Buyers, sellers, investors, welcome back to another installment of Real Estate Jargon, aka, simple explanations of real estate industry terms. Today we’ll look at “pocket listing” – an often misunderstood form of agreement between a seller and their broker that is undergoing a lot of scrutiny within the real estate industry today.
When selling a property, the standard marketing approach is to distribute information about the property as widely as possible to attract as many competing offers as possible. The complete opposite would be to sell the property using a “pocket listing.”
A pocket listing is an agreement between a seller and their broker that specifies that the broker has the right to sell the property, but the property will not be placed on the Multiple Listing Service (MLS). Most often, a For Sale sign will not be displayed on the property and no public advertising will be published. A broker with a pocket listing will, instead, share information about the property with just a few pre-qualified buyers and with other brokers who may have qualified buyers interested in the type of property for sale.
So, why are pocket listings under scrutiny? A pocket listing is typically marketed in a way that is the polar opposite to what is considered the best way to market real estate. The standard approach is to use all available channels to distribute information about the property as widely and quickly as possible. As discussed above, the pocket listing is not advertised widely and is shared with only a select group of potential buyers.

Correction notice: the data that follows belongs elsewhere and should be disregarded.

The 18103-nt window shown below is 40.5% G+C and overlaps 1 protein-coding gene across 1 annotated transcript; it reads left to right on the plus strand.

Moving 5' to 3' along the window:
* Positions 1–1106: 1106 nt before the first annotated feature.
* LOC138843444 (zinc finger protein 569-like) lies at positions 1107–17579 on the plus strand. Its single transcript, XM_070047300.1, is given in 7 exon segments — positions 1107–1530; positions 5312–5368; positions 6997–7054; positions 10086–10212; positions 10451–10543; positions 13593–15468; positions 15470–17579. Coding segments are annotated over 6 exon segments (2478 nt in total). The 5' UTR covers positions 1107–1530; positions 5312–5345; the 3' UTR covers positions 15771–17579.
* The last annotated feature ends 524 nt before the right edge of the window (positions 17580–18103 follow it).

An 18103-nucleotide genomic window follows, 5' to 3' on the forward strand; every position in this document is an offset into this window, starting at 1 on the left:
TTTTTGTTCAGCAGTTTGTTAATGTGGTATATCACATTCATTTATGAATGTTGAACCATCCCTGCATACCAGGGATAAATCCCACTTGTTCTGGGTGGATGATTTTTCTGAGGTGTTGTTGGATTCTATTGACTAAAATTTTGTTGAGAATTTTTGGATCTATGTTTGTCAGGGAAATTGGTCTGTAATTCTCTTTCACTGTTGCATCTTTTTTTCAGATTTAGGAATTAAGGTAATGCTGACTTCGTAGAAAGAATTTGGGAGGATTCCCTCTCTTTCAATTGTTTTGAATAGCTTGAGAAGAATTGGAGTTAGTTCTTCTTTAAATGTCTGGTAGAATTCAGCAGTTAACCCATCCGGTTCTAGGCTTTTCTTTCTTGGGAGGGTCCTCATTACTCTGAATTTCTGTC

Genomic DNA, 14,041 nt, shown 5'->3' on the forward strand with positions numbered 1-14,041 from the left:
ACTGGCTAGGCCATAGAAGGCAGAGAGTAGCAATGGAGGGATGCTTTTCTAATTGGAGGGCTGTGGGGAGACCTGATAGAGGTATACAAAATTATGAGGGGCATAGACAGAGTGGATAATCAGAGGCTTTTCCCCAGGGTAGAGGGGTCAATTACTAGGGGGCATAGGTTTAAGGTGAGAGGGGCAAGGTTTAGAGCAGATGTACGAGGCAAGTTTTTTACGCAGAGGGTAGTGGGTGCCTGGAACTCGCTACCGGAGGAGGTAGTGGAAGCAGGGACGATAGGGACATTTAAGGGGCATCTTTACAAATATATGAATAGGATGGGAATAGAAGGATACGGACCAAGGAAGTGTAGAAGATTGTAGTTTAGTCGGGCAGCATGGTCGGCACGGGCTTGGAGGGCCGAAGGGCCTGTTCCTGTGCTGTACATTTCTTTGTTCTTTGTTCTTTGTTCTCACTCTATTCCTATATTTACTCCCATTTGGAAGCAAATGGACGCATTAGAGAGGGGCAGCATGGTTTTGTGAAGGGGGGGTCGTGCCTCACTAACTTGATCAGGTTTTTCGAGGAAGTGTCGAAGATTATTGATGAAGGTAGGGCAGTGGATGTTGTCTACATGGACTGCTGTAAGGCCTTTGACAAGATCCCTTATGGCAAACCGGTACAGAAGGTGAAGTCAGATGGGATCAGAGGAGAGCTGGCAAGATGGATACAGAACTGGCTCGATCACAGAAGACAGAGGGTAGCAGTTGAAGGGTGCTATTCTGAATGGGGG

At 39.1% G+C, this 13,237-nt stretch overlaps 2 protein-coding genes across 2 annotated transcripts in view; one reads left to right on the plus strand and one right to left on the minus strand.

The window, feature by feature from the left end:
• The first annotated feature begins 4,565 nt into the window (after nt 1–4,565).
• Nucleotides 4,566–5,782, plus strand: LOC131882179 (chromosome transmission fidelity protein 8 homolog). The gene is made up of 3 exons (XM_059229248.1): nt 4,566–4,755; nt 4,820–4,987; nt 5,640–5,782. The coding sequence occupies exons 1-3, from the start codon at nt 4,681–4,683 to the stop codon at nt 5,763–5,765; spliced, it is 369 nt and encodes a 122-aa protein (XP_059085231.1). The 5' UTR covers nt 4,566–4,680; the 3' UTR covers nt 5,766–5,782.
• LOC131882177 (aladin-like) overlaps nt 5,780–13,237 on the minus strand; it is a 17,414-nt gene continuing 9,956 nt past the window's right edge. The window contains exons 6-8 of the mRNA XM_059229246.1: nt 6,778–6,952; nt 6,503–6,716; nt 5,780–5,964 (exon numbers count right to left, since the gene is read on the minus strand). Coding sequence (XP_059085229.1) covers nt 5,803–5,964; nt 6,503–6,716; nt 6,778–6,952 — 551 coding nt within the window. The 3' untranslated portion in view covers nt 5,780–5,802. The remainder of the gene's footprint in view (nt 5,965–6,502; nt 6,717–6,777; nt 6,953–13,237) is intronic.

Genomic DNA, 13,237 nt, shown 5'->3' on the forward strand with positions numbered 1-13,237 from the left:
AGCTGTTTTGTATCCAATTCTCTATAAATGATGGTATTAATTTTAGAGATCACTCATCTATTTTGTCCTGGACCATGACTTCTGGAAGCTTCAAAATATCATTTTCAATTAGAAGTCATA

Why would a seller want to do a pocket listing? Perhaps they don’t want anyone in their neighborhood to know they are selling. Maybe they want to offer the property only to a specific buyer or buyers, but want to hire a qualified broker to complete the transaction. There are many reasons and each should be considered on a case-by-case basis.
Here are a few more things to consider:
Pocket listings can be written or verbal. As mentioned above, a seller may sign a listing agreement and specify that the property is not to be broadcast on the MLS or anywhere else. A seller may also verbally inform one or more brokers that although they don’t want to formally list their property, they are open to looking at offers if any can be produced. A seller who informs brokers verbally that they are open to accepting offers may do so with as many brokers as they want, since no contract with any broker is created until an offer is accepted in writing.
Pocket listings may also be exclusive or non-exclusive. A California seller may sign a formal listing agreement, such as California Association of REALTORS® Form RLA, that gives an broker the exclusive right to find an acceptable buyer for a specific period of time, or the seller may sign an “open listing” agreement with several agents, such as CAR Form RLAN, which allows the seller to pick from offers submitted by any number of brokers.
Pocket listings have their pros and cons. If you want to keep the sale of your property private as or want to engage a broker to work with a specific buyer, a pocket listing may be a good option. However, pocket listings do not reach the same number of potential buyers as a fully listed and advertised property, thus the potential for obtaining the best possible sales price and terms are greatly reduced.
I hope you found this information helpful. If you have questions about real estate jargon or buy/sell/investment strategies, drop me a line!